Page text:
The Odor at-bat.

That was a 96 MPH fastball over the heart of the plate. Missing pitches over the heart of the plate was a running theme in this one. At least DJ LeMahieu picked up Odor with an RBI single thereafter, which leveled the score at 1 at that stage.

After LeMahieu came Judge, who simply had an awful at-bat.

For the record: Judge reluctantly hacked at an eye-level fastball, then took a fastball right down the pipe to fall behind 0-2. He got one more middle-middle fastball, but whiffed to strike out. Aaron Hicks lined out softly thereafter to end the frame.

Glasnow made the Yankees pay for bailing him out. After LeMahieu’s single, the righty retired eight in a row and 11 of the last 12 batters he faced. I know Glasnow has nasty stuff even when he’s off his game, but this is a scenario that a good Yankees offense should capitalize on.

Tampa Bay’s starter basically only had his fastball “working” for him today. Saying it was effective almost gives him too much credit considering some of the fastballs the Yankees took or missed against him. Glasnow went to his heater 63 percent of the time this afternoon and recorded 10 whiffs on 33 swings (30 percent). His two breaking balls really weren’t effective for him today. Look at the locations on them:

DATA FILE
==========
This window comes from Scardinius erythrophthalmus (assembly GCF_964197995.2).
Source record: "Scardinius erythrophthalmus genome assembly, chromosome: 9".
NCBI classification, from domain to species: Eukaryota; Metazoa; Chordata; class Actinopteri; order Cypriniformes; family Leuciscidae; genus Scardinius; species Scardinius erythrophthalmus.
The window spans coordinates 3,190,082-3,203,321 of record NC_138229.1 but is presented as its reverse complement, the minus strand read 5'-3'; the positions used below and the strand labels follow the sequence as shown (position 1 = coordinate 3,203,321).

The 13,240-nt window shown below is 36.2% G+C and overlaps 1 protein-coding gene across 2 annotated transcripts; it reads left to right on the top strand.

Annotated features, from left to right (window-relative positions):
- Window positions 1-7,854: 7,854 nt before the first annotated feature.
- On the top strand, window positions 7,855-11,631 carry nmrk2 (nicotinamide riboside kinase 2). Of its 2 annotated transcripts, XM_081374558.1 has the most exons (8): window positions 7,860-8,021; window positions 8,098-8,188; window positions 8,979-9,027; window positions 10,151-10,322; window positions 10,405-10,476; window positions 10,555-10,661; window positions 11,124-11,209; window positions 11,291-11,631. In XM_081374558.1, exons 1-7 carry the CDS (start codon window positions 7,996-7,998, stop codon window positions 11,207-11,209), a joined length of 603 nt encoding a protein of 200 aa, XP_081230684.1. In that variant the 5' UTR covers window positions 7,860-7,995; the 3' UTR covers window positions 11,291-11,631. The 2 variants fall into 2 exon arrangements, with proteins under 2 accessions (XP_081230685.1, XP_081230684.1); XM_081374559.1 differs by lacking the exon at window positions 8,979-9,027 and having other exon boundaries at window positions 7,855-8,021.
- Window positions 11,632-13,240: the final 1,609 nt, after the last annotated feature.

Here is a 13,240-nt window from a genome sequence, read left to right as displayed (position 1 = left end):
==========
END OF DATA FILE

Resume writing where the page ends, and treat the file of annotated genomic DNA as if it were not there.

All over the place. The Yankees weren’t going after them at all, swinging at just 8 of 37 breaking balls. Opponents have typically swung at half of Glasnow’s sliders and/or curveballs in the early going. You could say that the Yankees actually did a decent enough job eliminating those pitches. Of course, the problem again is that they missed fastballs over the plate.

Missing middle-middle mistakes. It wasn’t just against Glasnow that the Yankees’ lineup had bad at-bats against. The Yankees finally had something cooking again in the seventh inning against the Rays bullpen. Rougned Odor hit a home run (a 443-foot bomb) against southpaw Jeffrey Springs, which made it 5-2 at the time. It was one of the few mistake pitches that the Yankees actually squared up.